OLPH Church
Our Lady of Perpetual Help
Catholic Church of the Byzantine Rite

The Feast of the Encounter with Simeon (Presentation)


The Feast of the Encounter of our Lord is celebrated forty days after Christmas on February 2. The event which the Church commemorates on this feast is described in the Gospel of St. Luke (2:22-28). From the words of this Gospel and of the Liturgical texts pertaining to the feast, we can identify a threefold character in it; the purification of Mary, the dedication of Jesus as the first-born son, and the meeting with Simeon and the prophetess, Anna.

According to the Mosaic Law, a mother who had given birth to a boy was considered unclean for seven days, and for thirty three days was excluded from public worship. When the appointed forty days were past, she was expected to offer a sacrifice for her purification. Here, in the Gospel of St. Luke, is described the sacrifice offered by Mary, two young pigeons. Mary, since she was not bound to this law, being the chaste spouse of the Holy Spirit, was yet still inspired by the Holy Spirit to comply with the law in fulfilling the will of God.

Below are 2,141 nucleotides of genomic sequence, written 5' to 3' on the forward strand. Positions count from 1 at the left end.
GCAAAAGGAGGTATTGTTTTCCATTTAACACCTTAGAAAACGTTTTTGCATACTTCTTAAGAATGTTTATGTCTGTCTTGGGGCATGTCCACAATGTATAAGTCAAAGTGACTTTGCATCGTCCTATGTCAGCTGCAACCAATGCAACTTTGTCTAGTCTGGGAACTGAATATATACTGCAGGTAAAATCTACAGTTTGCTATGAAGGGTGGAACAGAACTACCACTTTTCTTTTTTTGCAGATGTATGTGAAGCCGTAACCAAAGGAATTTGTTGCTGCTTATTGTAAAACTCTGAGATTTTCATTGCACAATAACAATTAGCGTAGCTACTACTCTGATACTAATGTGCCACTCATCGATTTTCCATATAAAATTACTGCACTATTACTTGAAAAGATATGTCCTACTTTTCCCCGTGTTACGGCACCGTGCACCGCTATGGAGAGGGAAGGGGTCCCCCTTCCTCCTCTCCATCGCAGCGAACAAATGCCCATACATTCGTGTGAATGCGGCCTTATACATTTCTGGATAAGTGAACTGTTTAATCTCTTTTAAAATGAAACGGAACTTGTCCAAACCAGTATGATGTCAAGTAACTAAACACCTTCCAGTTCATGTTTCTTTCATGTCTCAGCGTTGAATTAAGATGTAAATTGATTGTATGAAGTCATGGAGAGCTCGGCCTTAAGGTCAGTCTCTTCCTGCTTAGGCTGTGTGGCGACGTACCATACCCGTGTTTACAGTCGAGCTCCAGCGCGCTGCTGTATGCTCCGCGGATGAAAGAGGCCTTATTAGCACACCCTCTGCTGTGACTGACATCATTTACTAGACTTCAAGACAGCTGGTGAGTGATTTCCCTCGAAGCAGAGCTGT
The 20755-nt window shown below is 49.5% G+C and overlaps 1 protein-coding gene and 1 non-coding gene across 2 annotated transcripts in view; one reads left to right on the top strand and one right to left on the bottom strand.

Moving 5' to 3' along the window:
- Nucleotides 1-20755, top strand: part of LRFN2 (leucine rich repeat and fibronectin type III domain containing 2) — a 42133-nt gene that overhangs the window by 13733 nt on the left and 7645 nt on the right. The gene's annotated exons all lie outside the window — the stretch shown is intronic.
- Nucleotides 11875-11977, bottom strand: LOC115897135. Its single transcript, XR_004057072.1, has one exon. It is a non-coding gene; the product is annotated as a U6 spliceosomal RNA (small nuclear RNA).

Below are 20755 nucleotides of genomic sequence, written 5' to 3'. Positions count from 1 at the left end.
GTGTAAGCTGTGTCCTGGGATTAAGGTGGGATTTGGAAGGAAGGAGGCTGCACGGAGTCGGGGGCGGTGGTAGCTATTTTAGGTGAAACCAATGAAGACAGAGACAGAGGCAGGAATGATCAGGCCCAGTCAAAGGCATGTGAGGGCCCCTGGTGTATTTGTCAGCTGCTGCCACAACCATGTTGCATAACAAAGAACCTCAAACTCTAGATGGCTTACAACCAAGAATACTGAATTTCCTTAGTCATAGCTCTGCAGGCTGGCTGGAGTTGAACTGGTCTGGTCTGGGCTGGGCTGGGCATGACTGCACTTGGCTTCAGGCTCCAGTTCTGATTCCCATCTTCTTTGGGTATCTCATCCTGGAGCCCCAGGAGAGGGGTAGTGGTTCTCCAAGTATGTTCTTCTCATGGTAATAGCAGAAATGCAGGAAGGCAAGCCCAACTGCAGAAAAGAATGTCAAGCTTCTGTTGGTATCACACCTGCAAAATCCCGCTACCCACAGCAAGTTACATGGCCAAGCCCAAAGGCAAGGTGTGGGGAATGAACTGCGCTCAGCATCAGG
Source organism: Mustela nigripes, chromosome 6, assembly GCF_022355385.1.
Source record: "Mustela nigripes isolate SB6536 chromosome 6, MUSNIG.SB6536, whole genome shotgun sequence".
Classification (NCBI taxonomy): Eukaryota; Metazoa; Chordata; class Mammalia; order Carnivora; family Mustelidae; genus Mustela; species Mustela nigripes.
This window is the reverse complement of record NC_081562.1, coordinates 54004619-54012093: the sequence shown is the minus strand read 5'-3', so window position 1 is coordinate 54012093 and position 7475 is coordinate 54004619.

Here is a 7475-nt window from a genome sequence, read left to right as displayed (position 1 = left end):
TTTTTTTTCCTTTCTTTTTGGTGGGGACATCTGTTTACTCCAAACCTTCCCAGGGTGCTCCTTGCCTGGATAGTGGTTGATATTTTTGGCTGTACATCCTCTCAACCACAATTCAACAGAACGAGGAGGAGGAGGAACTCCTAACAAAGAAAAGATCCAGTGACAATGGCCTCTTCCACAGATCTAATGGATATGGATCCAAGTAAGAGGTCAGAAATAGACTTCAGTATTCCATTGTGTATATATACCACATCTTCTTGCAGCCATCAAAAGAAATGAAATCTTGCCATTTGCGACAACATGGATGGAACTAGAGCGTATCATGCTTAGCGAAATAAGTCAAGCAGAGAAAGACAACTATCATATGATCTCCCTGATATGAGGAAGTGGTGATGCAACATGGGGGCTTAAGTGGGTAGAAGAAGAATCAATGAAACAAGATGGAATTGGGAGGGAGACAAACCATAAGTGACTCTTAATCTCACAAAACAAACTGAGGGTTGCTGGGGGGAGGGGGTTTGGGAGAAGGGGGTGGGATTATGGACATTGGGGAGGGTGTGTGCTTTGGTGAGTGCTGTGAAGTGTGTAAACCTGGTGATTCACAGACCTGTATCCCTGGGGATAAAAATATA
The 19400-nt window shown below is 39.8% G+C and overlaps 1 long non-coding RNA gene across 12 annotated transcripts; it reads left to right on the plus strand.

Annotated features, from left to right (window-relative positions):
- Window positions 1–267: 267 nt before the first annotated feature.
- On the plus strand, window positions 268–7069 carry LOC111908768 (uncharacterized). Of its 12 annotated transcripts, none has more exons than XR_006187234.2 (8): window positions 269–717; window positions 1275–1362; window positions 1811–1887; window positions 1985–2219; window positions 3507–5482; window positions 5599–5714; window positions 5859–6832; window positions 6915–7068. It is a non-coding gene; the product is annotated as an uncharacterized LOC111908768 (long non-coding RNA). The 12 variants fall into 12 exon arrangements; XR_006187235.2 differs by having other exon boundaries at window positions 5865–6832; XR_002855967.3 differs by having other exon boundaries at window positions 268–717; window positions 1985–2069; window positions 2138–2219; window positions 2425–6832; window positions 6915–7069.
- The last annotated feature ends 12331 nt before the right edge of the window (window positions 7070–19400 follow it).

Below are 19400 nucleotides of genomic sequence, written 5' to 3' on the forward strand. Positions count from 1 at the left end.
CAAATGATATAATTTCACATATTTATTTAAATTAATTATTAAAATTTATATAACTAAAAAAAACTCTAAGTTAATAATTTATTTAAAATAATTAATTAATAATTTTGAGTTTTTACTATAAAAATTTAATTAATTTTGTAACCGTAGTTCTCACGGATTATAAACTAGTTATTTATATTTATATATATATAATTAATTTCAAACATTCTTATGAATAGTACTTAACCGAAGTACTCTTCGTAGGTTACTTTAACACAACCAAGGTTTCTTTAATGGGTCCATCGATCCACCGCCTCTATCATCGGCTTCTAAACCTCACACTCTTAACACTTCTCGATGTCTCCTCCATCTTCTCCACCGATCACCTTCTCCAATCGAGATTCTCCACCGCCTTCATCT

Secondly, the prescription of the Mosaic Law ordained that every first-born son was considered to belong to the Lord. This son was to be brought back to the temple as an offering to God. Jesus was presented in the temple according to the command of God saying, “Every male opening the womb shall be called holy to the Lord” (Luke 2:23). The Mother of God brought our Lord to the temple to fulfill the command of the Word of God, her own child Jesus.

Simeon was an old man who lived in Jerusalem and longed to see the Messiah. He went to the Temple at the time that Mary and Joseph brought Jesus. Mary welcomed him through the guidance of the Holy Spirit who assured Simeon that he would see the Christ. The canticle, “Now you can dismiss your servant, 0 Lord, according to your word in peace, because my eyes have seen your salvation...” sung at our Vespers service, reechoes the word of Simeon about the truth of life. The prophetess, Anna, was there in the temple to meet our Lord and she was not disappointed.

This feast was celebrated by the Church of Jerusalem in the early years of the Church and spread to the entire Church. Celebrated on different days of the year, finally it was transferred to the second of February, the present date of the feast. On this day candles were carried in procession. Later it became a custom to have the candles blessed on this day beginning in the eleventh century. Candles are significant as a symbol of Christ who is the light of the world. The candle is given to us at our Baptism with the words, “Receive the Light of Faith.” We are to carry that faith throughout our lifetime and shine forth with the light of Christ in us to all People.